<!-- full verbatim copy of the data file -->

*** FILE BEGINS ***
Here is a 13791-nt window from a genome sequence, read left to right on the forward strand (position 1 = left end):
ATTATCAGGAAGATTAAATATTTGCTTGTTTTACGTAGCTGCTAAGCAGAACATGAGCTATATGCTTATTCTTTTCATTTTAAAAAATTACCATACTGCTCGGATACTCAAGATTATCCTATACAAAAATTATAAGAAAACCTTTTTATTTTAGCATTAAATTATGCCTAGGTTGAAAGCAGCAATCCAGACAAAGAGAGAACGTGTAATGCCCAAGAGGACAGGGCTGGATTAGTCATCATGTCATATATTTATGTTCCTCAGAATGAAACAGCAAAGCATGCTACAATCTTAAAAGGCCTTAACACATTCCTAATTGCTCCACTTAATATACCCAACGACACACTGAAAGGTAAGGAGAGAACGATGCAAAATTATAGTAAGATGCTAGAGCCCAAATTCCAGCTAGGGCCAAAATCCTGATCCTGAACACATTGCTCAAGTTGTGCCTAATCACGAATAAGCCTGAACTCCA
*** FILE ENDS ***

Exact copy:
Here is a 13791-nt window from a genome sequence, read left to right on the forward strand (position 1 = left end):
ATTATCAGGAAGATTAAATATTTGCTTGTTTTACGTAGCTGCTAAGCAGAACATGAGCTATATGCTTATTCTTTTCATTTTAAAAAATTACCATACTGCTCGGATACTCAAGATTATCCTATACAAAAATTATAAGAAAACCTTTTTATTTTAGCATTAAATTATGCCTAGGTTGAAAGCAGCAATCCAGACAAAGAGAGAACGTGTAATGCCCAAGAGGACAGGGCTGGATTAGTCATCATGTCATATATTTATGTTCCTCAGAATGAAACAGCAAAGCATGCTACAATCTTAAAAGGCCTTAACACATTCCTAATTGCTCCACTTAATATACCCAACGACACACTGAAAGGTAAGGAGAGAACGATGCAAAATTATAGTAAGATGCTAGAGCCCAAATTCCAGCTAGGGCCAAAATCCTGATCCTGAACACATTGCTCAAGTTGTGCCTAATCACGAATAAGCCTGAACTCCA